The Shortcomings of Inequality As a Political Issue

Something I’ve pointed out from time to time is that once any political party has a solid majority in a district or state increasing the size of the majority within that district or state doesn’t help it a great deal. In terms of election results it doesn’t make much difference whether Obama wins New York by 51% of the vote or 100% of the vote. Megan McArdle has a post in which she points out the problem that running on income inequality has for Democrats:

New York’s new mayor swept into office on a campaign against inequality. President Barack Obama has made any number of speeches about the rich who don’t pay their fair share. And yet, nationwide, this has not translated into big gains for the Democrats who are pushing it. Why is a phenomenon that keeps being heralded as the defining issue of our time such weak tea at the ballot box?

As a new article from Bloomberg News explains, Democrats aren’t benefiting from hammering on inequality because almost all the areas with the worst inequality are already controlled by Democrats…

Here’s another interesting observation:

You can make a case that the difference between the Republican and Democratic politics of wealth lie in the difference between who tends to make up “the wealthy” in their districts. The rich of America’s affluent urban areas tend to be the beneficiaries, one way or another, of a global tournament economy in which markets are often close to “winner take all,” and vast sums can flow to people who are just a little bit better than their competitors. The wealthy in Republican districts, on the other hand, are more likely to be competing in local or national markets, not glamour industries, where sales are ground out one at a time. Because the sums involved are smaller, the wealth gap is also smaller — and business owners are less likely to be sympathetic to the idea that their success has a huge luck component.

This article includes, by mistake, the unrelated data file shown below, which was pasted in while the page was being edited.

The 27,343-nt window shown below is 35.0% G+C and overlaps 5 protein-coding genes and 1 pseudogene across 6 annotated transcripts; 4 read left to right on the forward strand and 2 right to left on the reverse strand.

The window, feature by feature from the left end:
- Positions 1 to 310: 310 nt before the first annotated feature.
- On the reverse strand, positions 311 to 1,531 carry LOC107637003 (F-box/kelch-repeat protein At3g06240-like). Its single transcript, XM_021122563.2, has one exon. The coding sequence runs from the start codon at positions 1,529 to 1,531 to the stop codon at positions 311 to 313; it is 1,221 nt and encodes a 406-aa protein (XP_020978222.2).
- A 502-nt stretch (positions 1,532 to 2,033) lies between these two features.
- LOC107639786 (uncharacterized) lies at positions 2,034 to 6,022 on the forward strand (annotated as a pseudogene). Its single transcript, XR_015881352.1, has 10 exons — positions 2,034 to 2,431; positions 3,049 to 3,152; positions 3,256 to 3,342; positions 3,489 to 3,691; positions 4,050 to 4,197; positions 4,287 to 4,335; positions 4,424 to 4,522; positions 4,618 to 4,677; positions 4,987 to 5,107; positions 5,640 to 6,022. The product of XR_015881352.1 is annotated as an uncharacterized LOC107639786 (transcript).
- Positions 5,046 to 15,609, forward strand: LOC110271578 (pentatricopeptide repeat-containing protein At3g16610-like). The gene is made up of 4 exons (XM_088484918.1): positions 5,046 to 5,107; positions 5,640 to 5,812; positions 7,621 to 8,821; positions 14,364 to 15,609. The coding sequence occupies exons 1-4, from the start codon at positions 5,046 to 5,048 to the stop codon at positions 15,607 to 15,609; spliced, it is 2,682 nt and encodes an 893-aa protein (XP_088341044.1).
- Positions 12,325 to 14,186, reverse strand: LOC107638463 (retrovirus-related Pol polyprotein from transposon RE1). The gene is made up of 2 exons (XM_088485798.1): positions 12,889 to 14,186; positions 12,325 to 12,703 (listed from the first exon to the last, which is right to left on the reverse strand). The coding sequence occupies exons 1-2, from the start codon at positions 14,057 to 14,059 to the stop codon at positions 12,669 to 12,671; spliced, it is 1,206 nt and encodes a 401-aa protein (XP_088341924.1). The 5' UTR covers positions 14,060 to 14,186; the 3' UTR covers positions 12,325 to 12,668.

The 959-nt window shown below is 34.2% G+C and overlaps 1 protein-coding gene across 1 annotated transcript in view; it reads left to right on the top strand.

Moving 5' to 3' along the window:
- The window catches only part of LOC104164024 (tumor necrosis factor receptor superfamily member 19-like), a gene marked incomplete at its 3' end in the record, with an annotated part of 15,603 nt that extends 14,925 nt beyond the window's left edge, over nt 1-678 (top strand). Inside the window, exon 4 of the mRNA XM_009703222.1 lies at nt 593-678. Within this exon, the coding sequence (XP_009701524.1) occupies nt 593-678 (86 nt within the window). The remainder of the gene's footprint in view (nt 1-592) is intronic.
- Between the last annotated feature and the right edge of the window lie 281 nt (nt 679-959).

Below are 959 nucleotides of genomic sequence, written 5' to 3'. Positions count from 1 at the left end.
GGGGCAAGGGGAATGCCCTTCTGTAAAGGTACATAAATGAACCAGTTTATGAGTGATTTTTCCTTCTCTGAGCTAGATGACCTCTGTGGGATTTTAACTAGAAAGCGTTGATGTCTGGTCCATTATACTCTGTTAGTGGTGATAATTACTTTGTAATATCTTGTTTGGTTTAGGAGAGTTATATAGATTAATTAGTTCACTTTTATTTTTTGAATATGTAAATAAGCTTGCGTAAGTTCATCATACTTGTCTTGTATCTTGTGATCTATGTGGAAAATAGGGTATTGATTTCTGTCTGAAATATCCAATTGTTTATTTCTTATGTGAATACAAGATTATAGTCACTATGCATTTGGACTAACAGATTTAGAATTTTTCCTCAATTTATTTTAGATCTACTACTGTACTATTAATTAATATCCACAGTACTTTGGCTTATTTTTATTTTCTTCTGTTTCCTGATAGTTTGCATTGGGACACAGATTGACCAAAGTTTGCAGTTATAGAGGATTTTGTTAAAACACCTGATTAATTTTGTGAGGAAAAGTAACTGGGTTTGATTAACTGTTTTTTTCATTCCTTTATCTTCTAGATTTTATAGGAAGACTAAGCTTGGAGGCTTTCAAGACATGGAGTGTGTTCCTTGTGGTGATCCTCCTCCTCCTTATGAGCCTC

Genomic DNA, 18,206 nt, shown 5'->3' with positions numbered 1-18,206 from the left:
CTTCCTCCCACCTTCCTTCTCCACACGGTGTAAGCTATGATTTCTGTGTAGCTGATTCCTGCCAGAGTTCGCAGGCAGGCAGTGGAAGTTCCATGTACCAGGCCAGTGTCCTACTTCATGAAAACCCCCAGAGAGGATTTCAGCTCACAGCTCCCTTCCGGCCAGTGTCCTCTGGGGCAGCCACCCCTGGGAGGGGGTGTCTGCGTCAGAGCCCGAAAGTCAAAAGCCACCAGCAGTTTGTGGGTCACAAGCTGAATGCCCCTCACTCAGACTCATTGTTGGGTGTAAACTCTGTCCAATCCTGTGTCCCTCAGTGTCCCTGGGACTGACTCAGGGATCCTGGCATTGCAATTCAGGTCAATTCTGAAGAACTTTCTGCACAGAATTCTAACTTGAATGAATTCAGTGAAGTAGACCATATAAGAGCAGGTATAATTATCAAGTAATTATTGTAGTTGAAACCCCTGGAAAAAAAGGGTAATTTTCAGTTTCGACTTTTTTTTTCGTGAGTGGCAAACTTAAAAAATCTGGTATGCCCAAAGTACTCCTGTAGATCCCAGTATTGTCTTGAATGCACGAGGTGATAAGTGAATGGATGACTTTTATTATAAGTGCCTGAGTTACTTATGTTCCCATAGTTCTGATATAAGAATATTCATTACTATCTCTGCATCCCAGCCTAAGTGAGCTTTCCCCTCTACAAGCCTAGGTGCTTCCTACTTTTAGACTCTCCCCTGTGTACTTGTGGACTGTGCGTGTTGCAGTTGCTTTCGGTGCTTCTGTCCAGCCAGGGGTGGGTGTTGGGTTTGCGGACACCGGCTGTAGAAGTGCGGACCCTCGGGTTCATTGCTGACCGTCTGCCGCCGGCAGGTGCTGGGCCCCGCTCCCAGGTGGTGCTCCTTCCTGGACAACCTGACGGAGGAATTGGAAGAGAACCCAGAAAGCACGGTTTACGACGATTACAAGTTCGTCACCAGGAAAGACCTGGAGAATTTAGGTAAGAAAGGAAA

What bugs me about income inequality as a political issue is that nobody who’s emphasizing it seems to have a solution for it and, worse, the solutions being proposed don’t really ameliorate the problem.

3 comments… add one

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    In terms of election results it doesn’t make much difference whether Obama wins New York by 51% of the vote or 100% of the vote.

    Maybe not for election results, but for running a campaign it makes a huge difference if you win a state by 58% vs. 51%. You’ll have to work hard for that 51%, you can probably cruise on the 58% states. Dems have to work right now to win Florida, for example. By 2024 it will be as safely Democratic as California, New York, or even DC. Sooner if the Republicans push through Mexican voting rights, which seems likely. That large and safe batch of electoral votes makes the Democratic campaigns for President so much easier to run.

    (And there’s a big monkey wrench for predicting this fall’s elections. If the Republicans push through Mexican voting rights this summer like they’re promising, a lot of Republican voters will stay home. The Republicans might even lose ground in the Senate in that case.)

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    and business owners are less likely to be sympathetic to the idea that their success has a huge luck component.

    Has there ever been a wealthy person that truly believed they weren’t completely entitled to everything they have?

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    Schuler wrote:

    What bugs me about income inequality as a political issue is that nobody who’s emphasizing it seems to have a solution for it and, worse, the solutions being proposed don’t really ameliorate the problem.

    Elsewhere Schuler agreed with what Cstanley wrote:

    The essence of perverse incentives in politics: coalitions dissolve if the politicians actually solve the problems of the constituents that make up the coalition.

    Pols have no incentive to solve the problems that get them elected. You even appear to believe this. And yet you seem surprised that proposed solutions to problems don’t actually address the problems. I’m having trouble understanding your disconnect.

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